The Tax Faculty has submitted two responses to clauses in the draft Finance Bill relating to capital taxes; ICAEW REP 90/19 Inheritance tax and excluded property added to and transferred between trusts and ICAEW REP 91/19 Changes to ancillary reliefs in capital gains tax private residence relief.
Inheritance tax (IHT) and excluded property trusts
This clause introduces legislation to provide that additions of assets by individuals domiciled in the United Kingdom to trusts made when they were non-domiciled cannot be excluded property and are therefore within the scope of IHT.
Our understanding was that a consultation paper on the changes would be issued and we would have the opportunity to submit a formal response to the proposals. However, the expected consultation paper was not issued. We are disappointed by this lack of consultation.
While we appreciate that there was an announcement in November 2018, the lack of a consultation paper or any follow up until the draft Finance Bill was published is likely to mean that trustees of offshore trusts are unlikely to have considered these changes in the necessary detail. We are concerned that the legislation will come in from Royal Assent and there will be insufficient time for trustees to take advice so as to understand the full implications and whether they want to take any actions to unwind structures etc.
Our preference is for the measures to be delayed and properly consulted upon.
Capital gains tax (CGT)
The clauses when introduced will reduce the final exempt period on the sale of a principal private residence from 18 months to nine months and change the rules for lettings relief meaning it is only available during periods of co-occupation of owner and lodger.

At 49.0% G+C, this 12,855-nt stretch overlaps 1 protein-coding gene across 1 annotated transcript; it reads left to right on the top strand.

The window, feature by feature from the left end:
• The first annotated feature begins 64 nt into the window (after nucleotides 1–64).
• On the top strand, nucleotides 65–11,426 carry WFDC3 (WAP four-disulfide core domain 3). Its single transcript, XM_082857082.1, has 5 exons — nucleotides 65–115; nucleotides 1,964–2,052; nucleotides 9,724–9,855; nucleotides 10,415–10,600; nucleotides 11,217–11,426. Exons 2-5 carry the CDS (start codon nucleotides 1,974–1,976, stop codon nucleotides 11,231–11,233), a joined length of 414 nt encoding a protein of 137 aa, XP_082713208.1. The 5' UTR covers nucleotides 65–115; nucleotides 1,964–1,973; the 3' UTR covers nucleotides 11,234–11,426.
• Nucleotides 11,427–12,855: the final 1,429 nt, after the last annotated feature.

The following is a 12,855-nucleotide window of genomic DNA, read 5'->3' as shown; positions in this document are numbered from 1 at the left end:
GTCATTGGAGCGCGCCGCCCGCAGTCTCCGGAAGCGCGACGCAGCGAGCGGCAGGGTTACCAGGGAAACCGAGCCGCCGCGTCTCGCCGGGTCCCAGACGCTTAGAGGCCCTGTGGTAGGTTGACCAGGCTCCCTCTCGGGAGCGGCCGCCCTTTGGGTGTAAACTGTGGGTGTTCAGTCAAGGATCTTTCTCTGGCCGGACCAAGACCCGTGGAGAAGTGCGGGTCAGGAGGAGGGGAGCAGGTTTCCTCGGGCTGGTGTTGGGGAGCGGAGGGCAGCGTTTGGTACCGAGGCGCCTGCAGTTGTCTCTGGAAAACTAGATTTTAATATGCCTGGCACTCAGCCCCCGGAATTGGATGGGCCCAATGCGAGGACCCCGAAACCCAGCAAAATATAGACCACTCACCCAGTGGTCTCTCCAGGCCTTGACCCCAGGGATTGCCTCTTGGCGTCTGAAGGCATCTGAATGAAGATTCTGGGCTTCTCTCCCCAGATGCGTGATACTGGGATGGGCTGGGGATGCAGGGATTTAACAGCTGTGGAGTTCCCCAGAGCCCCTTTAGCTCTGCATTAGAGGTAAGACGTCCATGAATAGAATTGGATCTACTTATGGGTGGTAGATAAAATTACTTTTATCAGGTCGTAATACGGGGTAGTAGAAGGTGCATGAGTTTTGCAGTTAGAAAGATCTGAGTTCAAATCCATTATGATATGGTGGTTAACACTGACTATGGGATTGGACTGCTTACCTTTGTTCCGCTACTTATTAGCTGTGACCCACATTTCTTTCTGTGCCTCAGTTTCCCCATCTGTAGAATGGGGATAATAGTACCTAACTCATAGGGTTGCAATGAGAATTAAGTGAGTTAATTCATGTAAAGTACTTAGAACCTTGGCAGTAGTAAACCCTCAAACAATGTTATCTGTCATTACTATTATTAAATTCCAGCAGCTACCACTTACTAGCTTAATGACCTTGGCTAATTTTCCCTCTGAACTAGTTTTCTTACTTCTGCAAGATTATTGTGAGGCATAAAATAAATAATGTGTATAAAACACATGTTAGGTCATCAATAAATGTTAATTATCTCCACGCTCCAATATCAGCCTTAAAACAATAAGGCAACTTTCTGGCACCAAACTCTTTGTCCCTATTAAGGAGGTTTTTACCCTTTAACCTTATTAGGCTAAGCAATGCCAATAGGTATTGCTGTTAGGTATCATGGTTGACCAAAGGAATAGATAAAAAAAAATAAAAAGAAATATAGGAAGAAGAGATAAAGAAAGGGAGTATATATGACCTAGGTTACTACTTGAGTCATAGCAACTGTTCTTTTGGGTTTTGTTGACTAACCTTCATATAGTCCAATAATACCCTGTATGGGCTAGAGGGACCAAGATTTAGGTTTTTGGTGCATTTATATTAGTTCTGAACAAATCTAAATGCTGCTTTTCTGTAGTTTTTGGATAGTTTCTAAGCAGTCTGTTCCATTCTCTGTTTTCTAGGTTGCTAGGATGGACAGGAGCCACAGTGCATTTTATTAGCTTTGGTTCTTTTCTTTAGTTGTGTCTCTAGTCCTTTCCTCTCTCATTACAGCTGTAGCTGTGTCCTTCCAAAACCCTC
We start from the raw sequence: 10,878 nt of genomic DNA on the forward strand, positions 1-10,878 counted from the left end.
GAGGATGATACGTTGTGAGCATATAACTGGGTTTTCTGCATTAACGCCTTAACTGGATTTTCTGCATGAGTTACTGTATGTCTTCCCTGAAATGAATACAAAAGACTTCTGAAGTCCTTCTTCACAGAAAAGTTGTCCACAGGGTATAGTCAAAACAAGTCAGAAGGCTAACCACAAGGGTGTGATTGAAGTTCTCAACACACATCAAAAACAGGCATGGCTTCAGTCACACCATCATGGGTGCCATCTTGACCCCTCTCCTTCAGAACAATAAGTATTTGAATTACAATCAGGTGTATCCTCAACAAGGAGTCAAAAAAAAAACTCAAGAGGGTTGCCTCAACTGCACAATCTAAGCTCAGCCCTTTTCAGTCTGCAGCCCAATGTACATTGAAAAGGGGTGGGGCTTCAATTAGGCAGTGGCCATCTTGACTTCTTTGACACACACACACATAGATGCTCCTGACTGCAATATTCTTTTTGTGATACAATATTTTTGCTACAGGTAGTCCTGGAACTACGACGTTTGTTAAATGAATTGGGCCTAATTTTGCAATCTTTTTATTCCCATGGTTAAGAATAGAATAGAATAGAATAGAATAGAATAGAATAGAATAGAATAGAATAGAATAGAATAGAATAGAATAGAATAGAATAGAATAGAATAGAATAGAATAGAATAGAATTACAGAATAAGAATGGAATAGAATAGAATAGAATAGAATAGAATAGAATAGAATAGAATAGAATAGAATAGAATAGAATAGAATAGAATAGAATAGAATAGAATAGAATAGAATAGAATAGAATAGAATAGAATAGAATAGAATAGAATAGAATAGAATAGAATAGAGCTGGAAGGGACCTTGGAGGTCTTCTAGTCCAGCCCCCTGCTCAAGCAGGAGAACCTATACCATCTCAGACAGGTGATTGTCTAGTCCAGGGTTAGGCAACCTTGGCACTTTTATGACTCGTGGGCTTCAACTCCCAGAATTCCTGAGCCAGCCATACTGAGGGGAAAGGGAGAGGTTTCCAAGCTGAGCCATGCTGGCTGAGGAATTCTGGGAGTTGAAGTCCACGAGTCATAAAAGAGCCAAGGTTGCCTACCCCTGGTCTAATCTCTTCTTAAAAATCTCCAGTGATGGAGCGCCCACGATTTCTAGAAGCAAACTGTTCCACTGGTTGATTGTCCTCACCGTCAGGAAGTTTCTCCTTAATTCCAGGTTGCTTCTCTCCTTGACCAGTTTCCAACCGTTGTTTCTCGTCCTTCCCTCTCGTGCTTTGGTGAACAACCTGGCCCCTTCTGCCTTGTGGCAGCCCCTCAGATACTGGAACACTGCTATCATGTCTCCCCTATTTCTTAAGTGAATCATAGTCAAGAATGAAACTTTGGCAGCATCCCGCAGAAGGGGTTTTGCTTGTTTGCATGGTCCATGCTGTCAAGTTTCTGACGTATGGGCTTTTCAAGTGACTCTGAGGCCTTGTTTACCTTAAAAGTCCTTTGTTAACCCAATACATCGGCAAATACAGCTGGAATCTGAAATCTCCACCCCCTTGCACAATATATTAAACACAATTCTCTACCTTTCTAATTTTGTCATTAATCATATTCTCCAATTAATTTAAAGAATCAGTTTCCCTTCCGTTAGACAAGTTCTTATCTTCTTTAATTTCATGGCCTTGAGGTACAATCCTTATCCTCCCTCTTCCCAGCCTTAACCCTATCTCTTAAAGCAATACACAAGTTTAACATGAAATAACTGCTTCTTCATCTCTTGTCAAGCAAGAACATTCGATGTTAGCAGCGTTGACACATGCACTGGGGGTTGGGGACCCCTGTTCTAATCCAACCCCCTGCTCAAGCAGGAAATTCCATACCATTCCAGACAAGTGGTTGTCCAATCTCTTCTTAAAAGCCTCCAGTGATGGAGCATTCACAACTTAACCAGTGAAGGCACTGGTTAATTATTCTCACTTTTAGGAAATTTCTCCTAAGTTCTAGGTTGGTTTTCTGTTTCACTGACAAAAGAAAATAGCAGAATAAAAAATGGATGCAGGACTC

We responded to the consultation on these changes in ICAEW REP 52/19; none of the points made in our representation seem to have been taken into consideration in the draft clauses.
Given the state of the economy, stagnant property market in large areas of the country (although HMRC claim average period for a sale is less than five months), and Brexit uncertainty, now does not seem to be the best time to shorten the final period to nine months. At the very least there should be a discretion for HMRC to extend the final period by up to 12 months so a total of 21 months. The changes are retroactive and in effect we are already in the allowable final nine months violating the principle that retroactive legislation should only be used against egregious tax avoidance.
As far as lettings relief is concerned, if the desire is to reduce the relief, a similar result could be achieved with better targeting (eg, restrict to two years or the period the property has been owned, if less). To prevent retroactive effect, ICAEW suggests it should be possible to ‘bank’ any accrued lettings relief at 5 April 2020.